Referring now to the drawings in detail, and first to FIG. 1, there is shown a well or well hole 10 through the earth structure 11 extending downwardly through a petroleum-bearing formation 12. The perforations 15 enable flow of fluids from the well into the formation, or in the reverse direction from the formation into the well. Normally the flow will be outwardly from the well, solvent being introduced through the well into the formation.

A conduit or pipe 20, only the lower part of which is shown in the drawing, is disposed concentrically within the well from the surface. A packer 22 is disposed around pipe 20 and seals between the exterior of pipe 20 and interior of casing 14. A second packer 24 is disposed in the same manner spaced below packer 22. The portion of pipe 20 shown in the drawing may be considered to be a body element of the apparatus herein described, and will be connected at its upper end with additional lengths of the same or different types and sizes of pipe extending to the surface. At its lower end portion, pipe or body 20 is diametrically enlarged at 27. A flared. section 28 connects pipe section 20 to pipe section 27. Pipe or body 27 terminates downwardly at hemispherical bottom 31, which closes its lower end. A plurality of centralizer elements 32 are secured to the outer surface of body portion 27 to maintain same in a centralized position within casing 14.

Body portion 20 has extending outwardly therefrom a plurality of circularly spaced downwardly facing outlets 34, which will be described in detail in connection with another drawing figure.

The lower end of a string of pipe 37 is disposed concentrically downwardly through the body comprising elements 20, 27. An additional concentric pipe 38 is disposed concentrically through pipe 37.

A pipe 40 is disposed downwardly through casing 14 to extend sealingly through an opening of packer 22, and a pine 41 is similarly disposed downwardly through casing 14 from the surface through both packers 22 and 24 to terminate a short distance below packer 24.

Referring now to FIG. 2 of the drawings, a portion of body or pipe 20, as indicated by line 22 of FIG. 1, is shown. As is clearly shown in FIG. 2, the downwardly facing outlets 34 each include a flared body portion 45 which narrows toward its lower end. Each outlet has a tapered passage 46 which communicates at its larger upper end with the interior of body and which has a reduced outlet 47. The outlet 47 is spaced outwardly from the wall of body 20. Although six such outlets are shown in the drawings, any suitable number may be used.

A valve seat member 49 is fixed around the interior of pipe body 20, above outlets 34, and has a downwardly diverging conical seat 50. Seat member 49 is spaced outwardly around pipe 37 which extends concentrically therethrough. A ring 52 about pipe 37 above seat 49 serves as the upper retainer for helical spring 53, the lower end of which is affixed about the upper end of valve 54. Helical spring 53 is a compression spring, which acts between ring 52 and valve 54 to bias the valve toward an open, or downwardly disposed, position. Flue gas passes upward through body 20 as indicated by arrows 57, and when the gas flow is of sui'ficient volume and velocity, the gas acts against the lower surface 58 of valve 54 to move the valve upwardly sufiicient to close the valve against seat 50. When this occurs, the flue gas is discharged from nozzle outlets 34, the flap valves 47a permitting this flow, but when closed, preventing inflow from around body 20 into the body interior. Valves 47a are spring-biased to closed positions, gas pressure against the upper surfaces thereof moving the valves downwardly to open them.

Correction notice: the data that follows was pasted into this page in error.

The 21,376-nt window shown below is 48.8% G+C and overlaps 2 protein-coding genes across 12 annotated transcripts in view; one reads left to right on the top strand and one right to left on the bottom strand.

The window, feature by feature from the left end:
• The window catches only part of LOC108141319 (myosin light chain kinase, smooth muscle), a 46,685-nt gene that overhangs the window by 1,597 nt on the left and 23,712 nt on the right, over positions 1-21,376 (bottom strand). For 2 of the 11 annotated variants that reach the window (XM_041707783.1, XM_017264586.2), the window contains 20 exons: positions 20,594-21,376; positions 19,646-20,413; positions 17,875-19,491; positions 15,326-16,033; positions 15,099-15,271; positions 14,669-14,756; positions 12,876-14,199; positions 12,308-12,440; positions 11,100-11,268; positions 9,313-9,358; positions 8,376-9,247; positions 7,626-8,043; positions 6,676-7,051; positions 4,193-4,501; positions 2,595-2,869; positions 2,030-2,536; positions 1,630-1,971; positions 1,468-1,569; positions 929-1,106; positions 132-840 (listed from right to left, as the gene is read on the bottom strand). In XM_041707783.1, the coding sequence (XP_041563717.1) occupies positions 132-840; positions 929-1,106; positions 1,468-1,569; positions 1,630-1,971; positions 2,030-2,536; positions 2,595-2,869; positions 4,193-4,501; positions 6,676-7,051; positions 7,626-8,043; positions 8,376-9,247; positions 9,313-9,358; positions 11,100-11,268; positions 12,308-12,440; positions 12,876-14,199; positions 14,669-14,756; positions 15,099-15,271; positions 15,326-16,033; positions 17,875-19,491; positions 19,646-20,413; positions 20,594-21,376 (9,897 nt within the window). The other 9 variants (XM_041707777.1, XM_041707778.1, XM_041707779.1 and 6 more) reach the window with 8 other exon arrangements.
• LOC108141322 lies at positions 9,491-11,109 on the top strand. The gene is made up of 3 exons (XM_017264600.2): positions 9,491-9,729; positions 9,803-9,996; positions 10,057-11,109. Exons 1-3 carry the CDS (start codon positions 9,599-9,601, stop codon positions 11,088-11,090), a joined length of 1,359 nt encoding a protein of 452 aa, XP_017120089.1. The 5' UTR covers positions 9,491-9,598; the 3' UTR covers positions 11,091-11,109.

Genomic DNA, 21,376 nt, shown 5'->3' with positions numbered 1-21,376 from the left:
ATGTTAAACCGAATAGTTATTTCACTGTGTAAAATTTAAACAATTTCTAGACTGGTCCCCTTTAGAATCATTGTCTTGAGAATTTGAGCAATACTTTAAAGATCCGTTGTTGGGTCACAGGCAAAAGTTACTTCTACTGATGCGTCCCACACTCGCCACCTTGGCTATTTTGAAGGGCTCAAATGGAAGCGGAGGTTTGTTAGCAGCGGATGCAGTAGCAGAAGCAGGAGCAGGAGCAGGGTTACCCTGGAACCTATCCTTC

Referring now to FIG. 3, which shows a central portion of the body 20, 27 structure, there is disposed within body 27 a manifold body 60 of generally cylindrical form which is held in place within body 27 by a plurality of set screws 61, or in other suitable manner. Referring also to FIG. 5 of the drawings, body 60 has an outer sleeveshaped portion 63 and an inner outwardly cylindrical portion 64. These are connected by four radially disposed integral tube formations 65 each of which has a passage 66 therethrough. The passages 66 continue inwardly through body 64 to a central chamber 68 which is conically reduced at its upper end to join passage 69, and which is conically reduced at its lower end to join passage 70. Around the foud passages 66 radially through body portion 64 and also around upwardly directed passage 69 and downwardly directed passage 70, body portion 64 is hollowed to form a chamber 72 which has upper threaded socket opening 73 and lower threaded socket opening 74. Pipe 37 is screwed into socket 73, and a continuation of pipe 37 indicated by reference number 37a is screwed at its upper end into threaded socket 74. The upper end of passage 69 is in the form of a threaded socket and pipe 38 is screwed thereinto at its lower end. The lower end of passage 70 is in the form of a threaded socket and a pipe 38a which forms a downward continuation of pipe 38 is screwed thereinto at its upper end.

The annular space between sleeve 63 and body 64 forms a flow passage downwardly through body 60 around the radial tubular members 65. This passage, which permits flow communication past body 60, is indicated in the drawing by reference numeral 78. The ports or openings 76 through the wall of body 27 may be closed if desired, there being provided threads 80 at the outer ends of passages 66 to receive threaded plugs, solid or orificed, not shown.